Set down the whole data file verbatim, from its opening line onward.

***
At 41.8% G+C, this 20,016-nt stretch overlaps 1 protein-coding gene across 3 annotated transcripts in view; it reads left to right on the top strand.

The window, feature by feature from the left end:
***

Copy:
At 41.8% G+C, this 20,016-nt stretch overlaps 1 protein-coding gene across 3 annotated transcripts in view; it reads left to right on the top strand.

The window, feature by feature from the left end: